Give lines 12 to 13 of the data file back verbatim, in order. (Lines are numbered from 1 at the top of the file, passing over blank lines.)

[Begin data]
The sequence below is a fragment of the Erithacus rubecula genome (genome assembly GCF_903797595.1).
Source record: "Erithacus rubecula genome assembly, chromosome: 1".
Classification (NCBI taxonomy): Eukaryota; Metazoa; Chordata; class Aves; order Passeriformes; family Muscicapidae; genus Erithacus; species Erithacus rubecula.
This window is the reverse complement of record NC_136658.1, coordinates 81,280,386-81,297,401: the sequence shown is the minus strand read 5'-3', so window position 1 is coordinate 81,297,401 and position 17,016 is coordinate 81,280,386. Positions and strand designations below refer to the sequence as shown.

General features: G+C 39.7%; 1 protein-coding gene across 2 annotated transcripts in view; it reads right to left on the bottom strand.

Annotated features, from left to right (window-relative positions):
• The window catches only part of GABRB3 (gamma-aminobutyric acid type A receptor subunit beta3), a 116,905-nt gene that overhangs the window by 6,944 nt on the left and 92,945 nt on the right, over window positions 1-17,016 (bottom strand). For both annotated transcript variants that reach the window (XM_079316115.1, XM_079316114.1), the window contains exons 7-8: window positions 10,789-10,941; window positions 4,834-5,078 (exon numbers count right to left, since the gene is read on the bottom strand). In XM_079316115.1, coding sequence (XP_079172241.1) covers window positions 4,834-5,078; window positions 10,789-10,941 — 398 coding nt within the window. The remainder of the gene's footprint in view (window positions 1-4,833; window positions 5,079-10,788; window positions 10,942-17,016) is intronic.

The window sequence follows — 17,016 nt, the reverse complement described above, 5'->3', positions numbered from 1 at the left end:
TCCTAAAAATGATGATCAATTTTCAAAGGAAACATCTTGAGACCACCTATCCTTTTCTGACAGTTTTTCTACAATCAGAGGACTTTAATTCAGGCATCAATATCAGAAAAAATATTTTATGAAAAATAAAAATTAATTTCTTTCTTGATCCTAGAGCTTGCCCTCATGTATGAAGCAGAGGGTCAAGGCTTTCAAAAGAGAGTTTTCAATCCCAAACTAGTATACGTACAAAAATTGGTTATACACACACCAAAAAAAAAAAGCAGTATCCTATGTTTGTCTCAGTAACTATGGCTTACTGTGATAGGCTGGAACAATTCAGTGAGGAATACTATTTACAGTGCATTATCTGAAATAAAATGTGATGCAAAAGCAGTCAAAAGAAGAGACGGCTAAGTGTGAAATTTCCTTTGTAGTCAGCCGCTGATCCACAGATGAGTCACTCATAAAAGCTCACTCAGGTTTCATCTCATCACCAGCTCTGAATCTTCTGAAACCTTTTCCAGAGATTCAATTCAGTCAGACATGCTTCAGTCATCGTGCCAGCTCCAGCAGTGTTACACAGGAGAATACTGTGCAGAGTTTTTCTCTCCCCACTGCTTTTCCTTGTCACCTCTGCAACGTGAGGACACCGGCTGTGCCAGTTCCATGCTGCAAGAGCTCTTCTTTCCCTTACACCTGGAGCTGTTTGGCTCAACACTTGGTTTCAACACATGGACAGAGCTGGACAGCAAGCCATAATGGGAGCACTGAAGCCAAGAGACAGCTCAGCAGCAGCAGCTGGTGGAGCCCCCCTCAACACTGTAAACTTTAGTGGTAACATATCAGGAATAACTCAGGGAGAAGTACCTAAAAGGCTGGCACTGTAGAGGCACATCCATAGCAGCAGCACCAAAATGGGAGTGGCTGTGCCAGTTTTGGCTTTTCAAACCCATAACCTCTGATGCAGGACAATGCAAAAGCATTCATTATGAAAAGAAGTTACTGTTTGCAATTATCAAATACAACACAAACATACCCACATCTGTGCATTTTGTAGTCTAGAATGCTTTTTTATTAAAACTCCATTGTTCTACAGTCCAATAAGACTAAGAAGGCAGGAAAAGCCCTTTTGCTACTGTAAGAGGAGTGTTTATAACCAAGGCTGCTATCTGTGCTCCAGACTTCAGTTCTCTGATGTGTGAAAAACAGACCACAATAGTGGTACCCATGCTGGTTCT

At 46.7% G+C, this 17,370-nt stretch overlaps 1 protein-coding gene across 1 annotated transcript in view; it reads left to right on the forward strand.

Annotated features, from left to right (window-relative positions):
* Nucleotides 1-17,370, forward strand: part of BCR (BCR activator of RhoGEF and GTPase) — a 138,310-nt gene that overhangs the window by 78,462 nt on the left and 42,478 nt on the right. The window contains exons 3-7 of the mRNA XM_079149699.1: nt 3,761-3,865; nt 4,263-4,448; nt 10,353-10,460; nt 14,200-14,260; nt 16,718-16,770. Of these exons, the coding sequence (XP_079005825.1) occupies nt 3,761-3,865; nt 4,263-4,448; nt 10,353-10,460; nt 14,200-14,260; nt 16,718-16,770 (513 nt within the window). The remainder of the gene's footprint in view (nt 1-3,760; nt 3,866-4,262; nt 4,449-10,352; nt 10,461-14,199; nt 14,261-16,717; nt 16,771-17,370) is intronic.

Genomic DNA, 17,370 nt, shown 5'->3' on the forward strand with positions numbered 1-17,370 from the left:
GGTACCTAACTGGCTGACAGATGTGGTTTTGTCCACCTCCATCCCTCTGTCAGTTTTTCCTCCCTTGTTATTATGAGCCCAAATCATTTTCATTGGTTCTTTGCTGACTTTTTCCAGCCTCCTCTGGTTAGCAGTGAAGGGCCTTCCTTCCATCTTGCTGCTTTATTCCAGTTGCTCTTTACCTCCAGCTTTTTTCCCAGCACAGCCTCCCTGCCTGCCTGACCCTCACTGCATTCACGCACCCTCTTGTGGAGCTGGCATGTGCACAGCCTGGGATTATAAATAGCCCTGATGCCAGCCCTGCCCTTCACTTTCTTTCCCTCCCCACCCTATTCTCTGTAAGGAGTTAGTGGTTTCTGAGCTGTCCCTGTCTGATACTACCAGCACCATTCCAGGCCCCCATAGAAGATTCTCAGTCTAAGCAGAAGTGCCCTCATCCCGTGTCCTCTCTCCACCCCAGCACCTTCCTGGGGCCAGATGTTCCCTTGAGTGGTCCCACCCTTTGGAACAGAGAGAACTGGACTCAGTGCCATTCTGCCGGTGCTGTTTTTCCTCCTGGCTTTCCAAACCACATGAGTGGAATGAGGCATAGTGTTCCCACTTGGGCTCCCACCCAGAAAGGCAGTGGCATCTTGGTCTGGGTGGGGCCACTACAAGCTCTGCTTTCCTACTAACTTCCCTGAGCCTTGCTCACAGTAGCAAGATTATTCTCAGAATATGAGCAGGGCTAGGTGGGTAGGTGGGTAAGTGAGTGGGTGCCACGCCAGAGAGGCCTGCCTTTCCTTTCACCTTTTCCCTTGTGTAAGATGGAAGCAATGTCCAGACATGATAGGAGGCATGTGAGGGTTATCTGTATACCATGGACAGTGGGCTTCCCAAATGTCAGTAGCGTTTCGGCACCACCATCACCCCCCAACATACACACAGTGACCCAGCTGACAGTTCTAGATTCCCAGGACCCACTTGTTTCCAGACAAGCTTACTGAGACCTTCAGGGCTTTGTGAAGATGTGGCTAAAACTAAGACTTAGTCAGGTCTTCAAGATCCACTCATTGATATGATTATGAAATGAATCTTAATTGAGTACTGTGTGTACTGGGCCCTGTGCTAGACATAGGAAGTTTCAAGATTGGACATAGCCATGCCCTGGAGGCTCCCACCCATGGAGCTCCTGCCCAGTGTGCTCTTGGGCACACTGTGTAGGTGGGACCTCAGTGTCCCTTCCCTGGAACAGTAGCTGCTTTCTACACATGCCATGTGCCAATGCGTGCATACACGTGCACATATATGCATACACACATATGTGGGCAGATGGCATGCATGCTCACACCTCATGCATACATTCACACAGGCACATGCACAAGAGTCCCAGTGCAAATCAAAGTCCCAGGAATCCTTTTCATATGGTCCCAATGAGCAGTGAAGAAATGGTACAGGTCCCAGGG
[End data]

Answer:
* Nucleotides 1-17,370, forward strand: part of BCR (BCR activator of RhoGEF and GTPase) — a 138,310-nt gene that overhangs the window by 78,462 nt on the left and 42,478 nt on the right. The window contains exons 3-7 of the mRNA XM_079149699.1: nt 3,761-3,865; nt 4,263-4,448; nt 10,353-10,460; nt 14,200-14,260; nt 16,718-16,770. Of these exons, the coding sequence (XP_079005825.1) occupies nt 3,761-3,865; nt 4,263-4,448; nt 10,353-10,460; nt 14,200-14,260; nt 16,718-16,770 (513 nt within the window). The remainder of the gene's footprint in view (nt 1-3,760; nt 3,866-4,262; nt 4,449-10,352; nt 10,461-14,199; nt 14,261-16,717; nt 16,771-17,370) is intronic.

Genomic DNA, 17,370 nt, shown 5'->3' on the forward strand with positions numbered 1-17,370 from the left: